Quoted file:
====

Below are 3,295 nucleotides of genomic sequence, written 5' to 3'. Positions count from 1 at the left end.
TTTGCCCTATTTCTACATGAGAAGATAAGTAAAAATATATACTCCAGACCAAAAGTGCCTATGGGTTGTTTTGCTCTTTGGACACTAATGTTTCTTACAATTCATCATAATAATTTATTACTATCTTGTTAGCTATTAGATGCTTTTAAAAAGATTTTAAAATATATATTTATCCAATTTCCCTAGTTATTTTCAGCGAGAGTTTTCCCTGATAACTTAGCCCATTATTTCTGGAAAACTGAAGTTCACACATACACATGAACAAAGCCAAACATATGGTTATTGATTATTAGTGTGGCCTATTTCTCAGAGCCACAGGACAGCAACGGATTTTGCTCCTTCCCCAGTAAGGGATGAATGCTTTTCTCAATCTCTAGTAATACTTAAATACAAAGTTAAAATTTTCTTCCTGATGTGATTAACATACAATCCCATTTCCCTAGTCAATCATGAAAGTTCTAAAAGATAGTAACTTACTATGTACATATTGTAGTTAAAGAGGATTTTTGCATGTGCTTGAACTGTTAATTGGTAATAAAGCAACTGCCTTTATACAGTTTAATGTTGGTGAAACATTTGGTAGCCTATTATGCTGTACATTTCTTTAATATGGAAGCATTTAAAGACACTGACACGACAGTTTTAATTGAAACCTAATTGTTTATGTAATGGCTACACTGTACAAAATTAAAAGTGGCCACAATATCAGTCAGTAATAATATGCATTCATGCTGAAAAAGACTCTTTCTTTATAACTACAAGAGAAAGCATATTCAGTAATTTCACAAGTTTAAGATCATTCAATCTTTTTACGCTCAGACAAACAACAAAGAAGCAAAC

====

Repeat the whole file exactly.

Below are 3,295 nucleotides of genomic sequence, written 5' to 3'. Positions count from 1 at the left end.
TTTGCCCTATTTCTACATGAGAAGATAAGTAAAAATATATACTCCAGACCAAAAGTGCCTATGGGTTGTTTTGCTCTTTGGACACTAATGTTTCTTACAATTCATCATAATAATTTATTACTATCTTGTTAGCTATTAGATGCTTTTAAAAAGATTTTAAAATATATATTTATCCAATTTCCCTAGTTATTTTCAGCGAGAGTTTTCCCTGATAACTTAGCCCATTATTTCTGGAAAACTGAAGTTCACACATACACATGAACAAAGCCAAACATATGGTTATTGATTATTAGTGTGGCCTATTTCTCAGAGCCACAGGACAGCAACGGATTTTGCTCCTTCCCCAGTAAGGGATGAATGCTTTTCTCAATCTCTAGTAATACTTAAATACAAAGTTAAAATTTTCTTCCTGATGTGATTAACATACAATCCCATTTCCCTAGTCAATCATGAAAGTTCTAAAAGATAGTAACTTACTATGTACATATTGTAGTTAAAGAGGATTTTTGCATGTGCTTGAACTGTTAATTGGTAATAAAGCAACTGCCTTTATACAGTTTAATGTTGGTGAAACATTTGGTAGCCTATTATGCTGTACATTTCTTTAATATGGAAGCATTTAAAGACACTGACACGACAGTTTTAATTGAAACCTAATTGTTTATGTAATGGCTACACTGTACAAAATTAAAAGTGGCCACAATATCAGTCAGTAATAATATGCATTCATGCTGAAAAAGACTCTTTCTTTATAACTACAAGAGAAAGCATATTCAGTAATTTCACAAGTTTAAGATCATTCAATCTTTTTACGCTCAGACAAACAACAAAGAAGCAAAC